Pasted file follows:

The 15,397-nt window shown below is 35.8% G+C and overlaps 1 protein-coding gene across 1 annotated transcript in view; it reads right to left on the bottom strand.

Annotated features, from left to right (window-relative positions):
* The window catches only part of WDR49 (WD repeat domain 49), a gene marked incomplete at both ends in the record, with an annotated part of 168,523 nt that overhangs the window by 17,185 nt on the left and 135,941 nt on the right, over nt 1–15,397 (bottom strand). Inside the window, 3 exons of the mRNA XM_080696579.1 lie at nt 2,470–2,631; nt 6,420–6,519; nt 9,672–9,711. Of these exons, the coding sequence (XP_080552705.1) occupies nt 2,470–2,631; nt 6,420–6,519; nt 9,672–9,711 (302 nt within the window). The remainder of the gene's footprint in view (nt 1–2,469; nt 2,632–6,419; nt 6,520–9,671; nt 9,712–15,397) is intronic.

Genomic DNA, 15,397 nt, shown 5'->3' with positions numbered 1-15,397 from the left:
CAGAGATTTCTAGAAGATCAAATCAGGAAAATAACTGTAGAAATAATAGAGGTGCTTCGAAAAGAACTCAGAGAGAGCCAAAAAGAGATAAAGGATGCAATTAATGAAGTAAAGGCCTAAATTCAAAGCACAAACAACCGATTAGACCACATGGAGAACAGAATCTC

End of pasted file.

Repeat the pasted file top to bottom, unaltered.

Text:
The 15,397-nt window shown below is 35.8% G+C and overlaps 1 protein-coding gene across 1 annotated transcript in view; it reads right to left on the bottom strand.

Annotated features, from left to right (window-relative positions):
* The window catches only part of WDR49 (WD repeat domain 49), a gene marked incomplete at both ends in the record, with an annotated part of 168,523 nt that overhangs the window by 17,185 nt on the left and 135,941 nt on the right, over nt 1–15,397 (bottom strand). Inside the window, 3 exons of the mRNA XM_080696579.1 lie at nt 2,470–2,631; nt 6,420–6,519; nt 9,672–9,711. Of these exons, the coding sequence (XP_080552705.1) occupies nt 2,470–2,631; nt 6,420–6,519; nt 9,672–9,711 (302 nt within the window). The remainder of the gene's footprint in view (nt 1–2,469; nt 2,632–6,419; nt 6,520–9,671; nt 9,712–15,397) is intronic.

Genomic DNA, 15,397 nt, shown 5'->3' with positions numbered 1-15,397 from the left:
CAGAGATTTCTAGAAGATCAAATCAGGAAAATAACTGTAGAAATAATAGAGGTGCTTCGAAAAGAACTCAGAGAGAGCCAAAAAGAGATAAAGGATGCAATTAATGAAGTAAAGGCCTAAATTCAAAGCACAAACAACCGATTAGACCACATGGAGAACAGAATCTC